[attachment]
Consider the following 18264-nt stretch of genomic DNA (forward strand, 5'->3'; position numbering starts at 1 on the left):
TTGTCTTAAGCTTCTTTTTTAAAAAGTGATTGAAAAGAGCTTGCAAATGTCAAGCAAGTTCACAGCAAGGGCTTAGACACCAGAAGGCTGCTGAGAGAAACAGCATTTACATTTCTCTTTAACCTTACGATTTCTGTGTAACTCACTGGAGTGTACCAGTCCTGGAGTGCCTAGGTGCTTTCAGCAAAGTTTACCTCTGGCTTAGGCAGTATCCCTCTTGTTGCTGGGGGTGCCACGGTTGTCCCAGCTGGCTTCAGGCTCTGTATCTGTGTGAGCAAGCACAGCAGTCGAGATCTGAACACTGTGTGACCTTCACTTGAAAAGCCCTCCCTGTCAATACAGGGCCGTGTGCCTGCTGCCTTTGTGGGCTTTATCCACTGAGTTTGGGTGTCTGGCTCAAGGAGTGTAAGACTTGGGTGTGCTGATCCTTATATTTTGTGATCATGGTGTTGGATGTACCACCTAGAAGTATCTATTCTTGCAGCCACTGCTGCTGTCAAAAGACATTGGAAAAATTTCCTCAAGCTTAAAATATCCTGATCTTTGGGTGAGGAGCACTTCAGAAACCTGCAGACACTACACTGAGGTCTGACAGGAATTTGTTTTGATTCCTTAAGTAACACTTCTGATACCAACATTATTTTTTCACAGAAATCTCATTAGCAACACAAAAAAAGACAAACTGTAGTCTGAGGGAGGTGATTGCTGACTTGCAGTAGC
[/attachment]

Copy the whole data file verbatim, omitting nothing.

Consider the following 18264-nt stretch of genomic DNA (forward strand, 5'->3'; position numbering starts at 1 on the left):
TTGTCTTAAGCTTCTTTTTTAAAAAGTGATTGAAAAGAGCTTGCAAATGTCAAGCAAGTTCACAGCAAGGGCTTAGACACCAGAAGGCTGCTGAGAGAAACAGCATTTACATTTCTCTTTAACCTTACGATTTCTGTGTAACTCACTGGAGTGTACCAGTCCTGGAGTGCCTAGGTGCTTTCAGCAAAGTTTACCTCTGGCTTAGGCAGTATCCCTCTTGTTGCTGGGGGTGCCACGGTTGTCCCAGCTGGCTTCAGGCTCTGTATCTGTGTGAGCAAGCACAGCAGTCGAGATCTGAACACTGTGTGACCTTCACTTGAAAAGCCCTCCCTGTCAATACAGGGCCGTGTGCCTGCTGCCTTTGTGGGCTTTATCCACTGAGTTTGGGTGTCTGGCTCAAGGAGTGTAAGACTTGGGTGTGCTGATCCTTATATTTTGTGATCATGGTGTTGGATGTACCACCTAGAAGTATCTATTCTTGCAGCCACTGCTGCTGTCAAAAGACATTGGAAAAATTTCCTCAAGCTTAAAATATCCTGATCTTTGGGTGAGGAGCACTTCAGAAACCTGCAGACACTACACTGAGGTCTGACAGGAATTTGTTTTGATTCCTTAAGTAACACTTCTGATACCAACATTATTTTTTCACAGAAATCTCATTAGCAACACAAAAAAAGACAAACTGTAGTCTGAGGGAGGTGATTGCTGACTTGCAGTAGC